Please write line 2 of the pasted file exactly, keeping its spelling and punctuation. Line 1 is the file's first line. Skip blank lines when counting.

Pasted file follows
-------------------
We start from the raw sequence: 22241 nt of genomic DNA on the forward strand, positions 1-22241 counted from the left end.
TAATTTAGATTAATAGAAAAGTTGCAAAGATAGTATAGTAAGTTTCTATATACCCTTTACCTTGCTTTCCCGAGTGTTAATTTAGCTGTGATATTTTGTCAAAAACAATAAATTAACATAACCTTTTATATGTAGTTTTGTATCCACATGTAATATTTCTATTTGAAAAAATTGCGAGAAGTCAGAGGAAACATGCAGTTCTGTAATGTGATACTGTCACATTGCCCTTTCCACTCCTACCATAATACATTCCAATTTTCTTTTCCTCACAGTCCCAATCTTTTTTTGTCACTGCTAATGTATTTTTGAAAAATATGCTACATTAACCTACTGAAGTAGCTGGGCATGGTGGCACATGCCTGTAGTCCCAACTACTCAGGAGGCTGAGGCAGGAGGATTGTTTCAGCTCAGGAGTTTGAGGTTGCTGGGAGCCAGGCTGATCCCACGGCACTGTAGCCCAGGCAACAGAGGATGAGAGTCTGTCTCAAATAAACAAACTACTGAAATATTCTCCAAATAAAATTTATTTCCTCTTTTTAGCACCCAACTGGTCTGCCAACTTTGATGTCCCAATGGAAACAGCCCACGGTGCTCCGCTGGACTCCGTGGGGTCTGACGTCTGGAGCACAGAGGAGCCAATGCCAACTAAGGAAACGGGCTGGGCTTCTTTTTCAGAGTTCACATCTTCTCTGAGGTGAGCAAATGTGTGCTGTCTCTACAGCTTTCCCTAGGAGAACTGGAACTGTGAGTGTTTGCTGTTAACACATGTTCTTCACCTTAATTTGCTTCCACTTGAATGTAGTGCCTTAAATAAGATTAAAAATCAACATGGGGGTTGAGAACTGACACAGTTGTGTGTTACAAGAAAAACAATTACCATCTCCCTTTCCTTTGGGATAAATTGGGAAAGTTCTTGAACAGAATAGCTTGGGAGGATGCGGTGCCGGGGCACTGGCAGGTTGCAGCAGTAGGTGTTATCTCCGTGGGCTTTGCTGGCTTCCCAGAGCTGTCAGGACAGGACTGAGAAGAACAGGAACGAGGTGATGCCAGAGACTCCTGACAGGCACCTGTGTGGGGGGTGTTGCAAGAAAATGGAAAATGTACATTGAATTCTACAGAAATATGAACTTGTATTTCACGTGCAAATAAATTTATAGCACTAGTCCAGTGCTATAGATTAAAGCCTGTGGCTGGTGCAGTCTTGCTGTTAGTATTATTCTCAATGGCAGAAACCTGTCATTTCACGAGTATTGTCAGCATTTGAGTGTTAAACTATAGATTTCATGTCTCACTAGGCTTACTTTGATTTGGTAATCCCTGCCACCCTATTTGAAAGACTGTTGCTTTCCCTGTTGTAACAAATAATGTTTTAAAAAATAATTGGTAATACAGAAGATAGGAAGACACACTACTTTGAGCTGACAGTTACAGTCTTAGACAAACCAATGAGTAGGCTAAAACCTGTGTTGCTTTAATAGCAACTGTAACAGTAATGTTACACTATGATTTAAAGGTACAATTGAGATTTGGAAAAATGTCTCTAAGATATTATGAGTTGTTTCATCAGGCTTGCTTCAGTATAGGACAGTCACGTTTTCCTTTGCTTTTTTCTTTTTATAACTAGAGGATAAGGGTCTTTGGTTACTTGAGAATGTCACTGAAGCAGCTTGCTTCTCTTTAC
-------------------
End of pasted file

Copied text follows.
TAATTTAGATTAATAGAAAAGTTGCAAAGATAGTATAGTAAGTTTCTATATACCCTTTACCTTGCTTTCCCGAGTGTTAATTTAGCTGTGATATTTTGTCAAAAACAATAAATTAACATAACCTTTTATATGTAGTTTTGTATCCACATGTAATATTTCTATTTGAAAAAATTGCGAGAAGTCAGAGGAAACATGCAGTTCTGTAATGTGATACTGTCACATTGCCCTTTCCACTCCTACCATAATACATTCCAATTTTCTTTTCCTCACAGTCCCAATCTTTTTTTGTCACTGCTAATGTATTTTTGAAAAATATGCTACATTAACCTACTGAAGTAGCTGGGCATGGTGGCACATGCCTGTAGTCCCAACTACTCAGGAGGCTGAGGCAGGAGGATTGTTTCAGCTCAGGAGTTTGAGGTTGCTGGGAGCCAGGCTGATCCCACGGCACTGTAGCCCAGGCAACAGAGGATGAGAGTCTGTCTCAAATAAACAAACTACTGAAATATTCTCCAAATAAAATTTATTTCCTCTTTTTAGCACCCAACTGGTCTGCCAACTTTGATGTCCCAATGGAAACAGCCCACGGTGCTCCGCTGGACTCCGTGGGGTCTGACGTCTGGAGCACAGAGGAGCCAATGCCAACTAAGGAAACGGGCTGGGCTTCTTTTTCAGAGTTCACATCTTCTCTGAGGTGAGCAAATGTGTGCTGTCTCTACAGCTTTCCCTAGGAGAACTGGAACTGTGAGTGTTTGCTGTTAACACATGTTCTTCACCTTAATTTGCTTCCACTTGAATGTAGTGCCTTAAATAAGATTAAAAATCAACATGGGGGTTGAGAACTGACACAGTTGTGTGTTACAAGAAAAACAATTACCATCTCCCTTTCCTTTGGGATAAATTGGGAAAGTTCTTGAACAGAATAGCTTGGGAGGATGCGGTGCCGGGGCACTGGCAGGTTGCAGCAGTAGGTGTTATCTCCGTGGGCTTTGCTGGCTTCCCAGAGCTGTCAGGACAGGACTGAGAAGAACAGGAACGAGGTGATGCCAGAGACTCCTGACAGGCACCTGTGTGGGGGGTGTTGCAAGAAAATGGAAAATGTACATTGAATTCTACAGAAATATGAACTTGTATTTCACGTGCAAATAAATTTATAGCACTAGTCCAGTGCTATAGATTAAAGCCTGTGGCTGGTGCAGTCTTGCTGTTAGTATTATTCTCAATGGCAGAAACCTGTCATTTCACGAGTATTGTCAGCATTTGAGTGTTAAACTATAGATTTCATGTCTCACTAGGCTTACTTTGATTTGGTAATCCCTGCCACCCTATTTGAAAGACTGTTGCTTTCCCTGTTGTAACAAATAATGTTTTAAAAAATAATTGGTAATACAGAAGATAGGAAGACACACTACTTTGAGCTGACAGTTACAGTCTTAGACAAACCAATGAGTAGGCTAAAACCTGTGTTGCTTTAATAGCAACTGTAACAGTAATGTTACACTATGATTTAAAGGTACAATTGAGATTTGGAAAAATGTCTCTAAGATATTATGAGTTGTTTCATCAGGCTTGCTTCAGTATAGGACAGTCACGTTTTCCTTTGCTTTTTTCTTTTTATAACTAGAGGATAAGGGTCTTTGGTTACTTGAGAATGTCACTGAAGCAGCTTGCTTCTCTTTAC